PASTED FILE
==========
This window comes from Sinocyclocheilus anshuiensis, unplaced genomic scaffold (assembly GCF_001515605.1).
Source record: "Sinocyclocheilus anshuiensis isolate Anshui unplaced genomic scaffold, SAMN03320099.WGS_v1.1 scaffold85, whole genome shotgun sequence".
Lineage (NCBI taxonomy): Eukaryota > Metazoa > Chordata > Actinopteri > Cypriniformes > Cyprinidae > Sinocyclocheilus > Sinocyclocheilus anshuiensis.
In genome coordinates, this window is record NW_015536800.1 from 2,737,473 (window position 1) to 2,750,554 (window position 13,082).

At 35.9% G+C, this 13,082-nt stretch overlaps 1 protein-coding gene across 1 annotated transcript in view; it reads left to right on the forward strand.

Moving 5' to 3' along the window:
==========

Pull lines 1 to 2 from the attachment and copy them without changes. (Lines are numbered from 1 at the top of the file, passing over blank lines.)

This window comes from Sinocyclocheilus anshuiensis, unplaced genomic scaffold (assembly GCF_001515605.1).
Source record: "Sinocyclocheilus anshuiensis isolate Anshui unplaced genomic scaffold, SAMN03320099.WGS_v1.1 scaffold85, whole genome shotgun sequence".